Reading, as in reading those pesky rules or what is usually called "terms and conditions."  The terms vary from a photographer giving the promoter a non-exclusive right to use the photograph for a limited purpose and limited period of time to granting the promoter all the rights in your photograph.  Of course, if you care to give the promoter all of the rights to your photograph, you might consider taking it off of your website and stop selling those signed prints because you might get sued!

Far fetched?  Gary Crabee wrote in his Enlightened Images photoblog about Costco's photo contest in which, by entering the contest, the contestants assign the copyright to any image to Costco.  Costco is not alone.  There may be questions of the enforceability of the clause, but Gary is right that Costco and others with these terms arguably can sue any contestant who continues to reproduce or distribute what used to be the contestant's own photograph!  I like to think that Costco would not enforce the full-extent of the assignment, but do you gamble on that by entering one of your bread-and-butter photographs in the contest?  By assigning all your rights, stock agencies like Getty Images are also not likely to accept your photograph.  Presto!  You've just deprived you of another source of income.

Most contests don't require the photographer to assign all of his or her rights, yet the terms and conditions can still be fairly broad.  In Walt Disney's Messy Baby Contest, you grant Disney the right to use your photograph throughout the "universe" in "perpetuity" although you have the right to use the photography as well.  I'm at a bit of a loss in calculating the going rate for using an Ansel Adams photograph on Saturn or elsewhere in the universe.  But if you have a gem on your hands, do you think you can compete with Disney's marketing muscle here on Earth?  Sorry, but my money is on Disney.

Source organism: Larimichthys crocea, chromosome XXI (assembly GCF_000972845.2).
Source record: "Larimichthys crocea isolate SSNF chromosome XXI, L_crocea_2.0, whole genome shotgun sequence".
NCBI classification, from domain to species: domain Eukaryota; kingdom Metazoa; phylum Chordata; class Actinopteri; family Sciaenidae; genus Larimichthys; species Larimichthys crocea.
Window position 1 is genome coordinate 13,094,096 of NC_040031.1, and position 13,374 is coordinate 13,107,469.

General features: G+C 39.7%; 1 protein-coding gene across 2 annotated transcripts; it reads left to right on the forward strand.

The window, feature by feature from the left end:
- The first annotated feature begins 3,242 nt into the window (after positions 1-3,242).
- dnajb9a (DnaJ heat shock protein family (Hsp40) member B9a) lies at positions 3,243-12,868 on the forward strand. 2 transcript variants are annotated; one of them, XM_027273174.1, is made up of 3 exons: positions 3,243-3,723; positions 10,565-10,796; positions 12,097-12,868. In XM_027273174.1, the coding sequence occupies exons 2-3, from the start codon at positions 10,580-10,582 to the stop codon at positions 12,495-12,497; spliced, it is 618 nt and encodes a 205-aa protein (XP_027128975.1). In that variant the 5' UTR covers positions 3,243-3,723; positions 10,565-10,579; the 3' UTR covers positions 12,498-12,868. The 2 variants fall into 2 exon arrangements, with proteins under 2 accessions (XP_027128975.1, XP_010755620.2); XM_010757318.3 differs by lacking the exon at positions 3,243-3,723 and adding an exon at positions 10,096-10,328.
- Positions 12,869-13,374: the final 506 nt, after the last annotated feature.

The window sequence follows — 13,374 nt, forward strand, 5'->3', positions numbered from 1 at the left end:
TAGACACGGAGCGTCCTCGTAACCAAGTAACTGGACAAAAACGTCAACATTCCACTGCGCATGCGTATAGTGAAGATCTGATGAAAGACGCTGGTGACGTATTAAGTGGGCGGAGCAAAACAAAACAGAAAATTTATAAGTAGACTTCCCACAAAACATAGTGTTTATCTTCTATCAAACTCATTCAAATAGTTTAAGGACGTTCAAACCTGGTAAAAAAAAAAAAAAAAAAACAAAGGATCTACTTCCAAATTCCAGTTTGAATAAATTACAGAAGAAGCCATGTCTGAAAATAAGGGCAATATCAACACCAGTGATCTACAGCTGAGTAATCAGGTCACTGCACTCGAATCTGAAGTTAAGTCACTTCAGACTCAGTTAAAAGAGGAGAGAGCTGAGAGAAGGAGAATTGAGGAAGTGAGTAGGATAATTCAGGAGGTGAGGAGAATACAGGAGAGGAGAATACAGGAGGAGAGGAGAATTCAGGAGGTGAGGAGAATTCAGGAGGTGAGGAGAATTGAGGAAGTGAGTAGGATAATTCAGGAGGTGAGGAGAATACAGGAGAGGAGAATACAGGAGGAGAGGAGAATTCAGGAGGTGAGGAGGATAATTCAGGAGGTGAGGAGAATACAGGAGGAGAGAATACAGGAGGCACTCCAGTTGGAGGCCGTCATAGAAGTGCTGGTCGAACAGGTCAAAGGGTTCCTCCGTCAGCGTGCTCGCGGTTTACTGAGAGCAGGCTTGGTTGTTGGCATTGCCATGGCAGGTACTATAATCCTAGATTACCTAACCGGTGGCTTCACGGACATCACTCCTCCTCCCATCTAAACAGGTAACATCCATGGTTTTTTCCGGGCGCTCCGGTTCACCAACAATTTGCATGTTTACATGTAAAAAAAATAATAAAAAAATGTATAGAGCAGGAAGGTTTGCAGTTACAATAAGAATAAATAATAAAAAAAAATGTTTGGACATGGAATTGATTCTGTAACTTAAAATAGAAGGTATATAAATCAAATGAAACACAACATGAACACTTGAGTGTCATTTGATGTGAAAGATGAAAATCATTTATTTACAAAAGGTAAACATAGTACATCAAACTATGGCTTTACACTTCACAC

So what can you do to protect yourself before entering a contest?  Here are a few suggestions:

  1. Read --the terms and conditions of the contest;
  2. Examine -- by following any links on the terms and conditions to see if there are any buried terms.
  3. Think -- before entering a contest where you assign "all the intellectual property rights",  grant "exclusive rights" or "perpetual rights";
  4. Consider recommendations -- by Pro-Imaging and others who monitor these contests.  Pro-Imaging, for example, uses its photographer's Bill of Rights to develop a list of "bad" contests and list of "good" contests

Armed with a little information, you can avoid the "sucker's bet" and call out with the rest of the contestants:  "Winner, winner, chicken dinner!"

 

Happy Birthday Barbie! Things I Learned From Barbie . . .

By Dave Rein

Barbie, the iconic doll who lines the shelves of big box and mom-and-pop toy stores everywhere, celebrates her 50th birthday today.  I was more of a G.I. Joe kid growing up, but I'll be the first to admit that Barbie has done more for teaching us the ins and outs of trademark and copyright law than tough Joe ever did.

While others have used her birthday to look back at her last 50 years to ponder whether she has been a good or bad influence on generations of kids, her power in the fashion world, or the enormous amount of money collectors will pay for her, I was curious as to how she has shaped our view of intellectual property.  Frankly, it is somewhat surreal that when I stand before a judge or jury to argue a point, some of my arguments have been shaped by an unusually shapely plastic doll.

There are a staggering number of cases involving Barbie or cases that refer to Barbie in courts' opinions, but the most obvious area in which Barbie's charms have had the strongest influence is on our notion of parody for both trademark and copyright law. 

Perhaps the most well-known of these cases involved the song "Barbie Girl" and probably the only song by the group, Aqua, to hit the charts in the U.S.  YouTube, probably at MCA Records' request, no longer allows users to embed video of "Barbie Girl", but you can still watch it here.

The maker of Barbie, Mattel, was not terribly happy with a song that makes fun of Barbie and sued for trademark infringement.  The Court of Appeals noted that Aqua would likely lose if it used Barbie to mock others, but because the song makes fun of Barbie herself and the values that the group claims she represents, the First Amendment compels a different result. 

The same result occurred when Mattel challenged a photographer, Tom Forsythe, who displayed nude Barbies in not so flattering poses and situations.  His defense to a lawsuit for copyright and trademark infringement was successful because he was able to show that the use of Barbie in the photographs was fair use to parody and comment on his perception of Barbie's influence.  

Don't get the impression that Barbie has not done well in court.  Her $100 million win against Bratz  last year and a long string of other victories show that she is a formidable opponent in the courtroom. 

But, let's not dwell on the number of notches Barbie has on her stylish belt.  Instead, let's wish her a hearty "Happy Birthday!" and look forward to her future exploits in the courtroom over the next 50 years.